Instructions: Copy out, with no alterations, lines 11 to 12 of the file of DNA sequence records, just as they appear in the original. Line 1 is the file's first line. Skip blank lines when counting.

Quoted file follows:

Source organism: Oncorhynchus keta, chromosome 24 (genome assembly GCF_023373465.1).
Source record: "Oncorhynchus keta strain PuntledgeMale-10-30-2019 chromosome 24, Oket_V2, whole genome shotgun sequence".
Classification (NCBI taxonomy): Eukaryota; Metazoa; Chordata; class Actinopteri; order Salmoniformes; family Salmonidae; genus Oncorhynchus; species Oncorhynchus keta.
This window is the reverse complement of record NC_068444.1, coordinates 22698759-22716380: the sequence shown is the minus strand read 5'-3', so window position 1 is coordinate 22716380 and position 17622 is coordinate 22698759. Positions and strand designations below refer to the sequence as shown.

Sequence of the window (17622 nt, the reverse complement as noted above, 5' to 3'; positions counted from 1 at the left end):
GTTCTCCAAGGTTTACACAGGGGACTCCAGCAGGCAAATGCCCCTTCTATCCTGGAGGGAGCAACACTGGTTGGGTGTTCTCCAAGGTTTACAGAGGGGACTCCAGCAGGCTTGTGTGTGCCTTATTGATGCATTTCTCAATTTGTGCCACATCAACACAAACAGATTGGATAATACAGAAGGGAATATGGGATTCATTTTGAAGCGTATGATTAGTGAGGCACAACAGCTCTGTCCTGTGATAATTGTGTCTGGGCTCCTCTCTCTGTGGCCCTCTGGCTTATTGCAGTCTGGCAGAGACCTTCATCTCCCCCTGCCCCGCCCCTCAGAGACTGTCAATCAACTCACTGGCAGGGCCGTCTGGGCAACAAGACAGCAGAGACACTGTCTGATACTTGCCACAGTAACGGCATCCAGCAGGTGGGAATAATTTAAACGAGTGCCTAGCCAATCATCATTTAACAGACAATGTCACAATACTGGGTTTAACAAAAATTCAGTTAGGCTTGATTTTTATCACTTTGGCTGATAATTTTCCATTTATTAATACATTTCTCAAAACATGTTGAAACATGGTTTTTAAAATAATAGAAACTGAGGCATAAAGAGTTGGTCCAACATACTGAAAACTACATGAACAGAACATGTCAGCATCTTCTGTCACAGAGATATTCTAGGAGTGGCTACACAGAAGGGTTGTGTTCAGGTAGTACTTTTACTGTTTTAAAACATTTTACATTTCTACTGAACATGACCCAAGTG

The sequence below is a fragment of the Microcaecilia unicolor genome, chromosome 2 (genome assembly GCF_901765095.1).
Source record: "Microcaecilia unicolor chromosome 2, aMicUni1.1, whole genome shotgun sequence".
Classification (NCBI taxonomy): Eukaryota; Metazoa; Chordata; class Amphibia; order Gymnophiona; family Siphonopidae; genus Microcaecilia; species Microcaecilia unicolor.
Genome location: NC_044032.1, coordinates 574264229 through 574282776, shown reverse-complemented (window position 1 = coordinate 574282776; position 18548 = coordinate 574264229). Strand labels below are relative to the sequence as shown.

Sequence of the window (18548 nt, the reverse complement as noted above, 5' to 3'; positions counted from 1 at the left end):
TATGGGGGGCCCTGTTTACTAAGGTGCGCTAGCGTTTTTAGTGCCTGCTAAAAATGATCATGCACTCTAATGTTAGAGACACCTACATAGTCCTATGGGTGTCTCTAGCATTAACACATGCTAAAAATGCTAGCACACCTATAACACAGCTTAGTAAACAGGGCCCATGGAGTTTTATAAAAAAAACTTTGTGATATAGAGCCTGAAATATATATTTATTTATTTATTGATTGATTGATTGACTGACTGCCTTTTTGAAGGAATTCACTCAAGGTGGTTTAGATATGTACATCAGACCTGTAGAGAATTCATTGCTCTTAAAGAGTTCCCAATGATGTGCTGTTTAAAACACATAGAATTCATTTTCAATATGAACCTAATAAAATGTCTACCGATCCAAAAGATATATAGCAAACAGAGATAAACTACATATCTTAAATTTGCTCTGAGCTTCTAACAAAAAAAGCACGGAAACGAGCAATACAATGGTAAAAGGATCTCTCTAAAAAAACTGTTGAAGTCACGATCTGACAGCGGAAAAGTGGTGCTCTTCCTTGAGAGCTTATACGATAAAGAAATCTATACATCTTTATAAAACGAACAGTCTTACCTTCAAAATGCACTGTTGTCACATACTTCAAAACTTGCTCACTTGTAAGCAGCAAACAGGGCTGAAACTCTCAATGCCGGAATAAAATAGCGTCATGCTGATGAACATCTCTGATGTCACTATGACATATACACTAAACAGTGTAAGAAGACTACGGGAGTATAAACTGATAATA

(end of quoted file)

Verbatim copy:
Sequence of the window (18548 nt, the reverse complement as noted above, 5' to 3'; positions counted from 1 at the left end):
TATGGGGGGCCCTGTTTACTAAGGTGCGCTAGCGTTTTTAGTGCCTGCTAAAAATGATCATGCACTCTAATGTTAGAGACACCTACATAGTCCTATGGGTGTCTCTAGCATTAACACATGCTAAAAATGCTAGCACACCTATAACACAGCTTAGTAAACAGGGCCCATGGAGTTTTATAAAAAAAACTTTGTGATATAGAGCCTGAAATATATATTTATTTATTTATTGATTGATTGATTGACTGACTGCCTTTTTGAAGGAATTCACTCAAGGTGGTTTAGATATGTACATCAGACCTGTAGAGAATTCATTGCTCTTAAAGAGTTCCCAATGATGTGCTGTTTAAAACACATAGAATTCATTTTCAATATGAACCTAATAAAATGTCTACCGATCCAAAAGATATATAGCAAACAGAGATAAACTACATATCTTAAATTTGCTCTGAGCTTCTAACAAAAAAAGCACGGAAACGAGCAATACAATGGTAAAAGGATCTCTCTAAAAAAACTGTTGAAGTCACGATCTGACAGCGGAAAAGTGGTGCTCTTCCTTGAGAGCTTATACGATAAAGAAATCTATACATCTTTATAAAACGAACAGTCTTACCTTCAAAATGCACTGTTGTCACATACTTCAAAACTTGCTCACTTGTAAGCAGCAAACAGGGCTGAAACTCTCAATGCCGGAATAAAATAGCGTCATGCTGATGAACATCTCTGATGTCACTATGACATATACACTAAACAGTGTAAGAAGACTACGGGAGTATAAACTGATAATA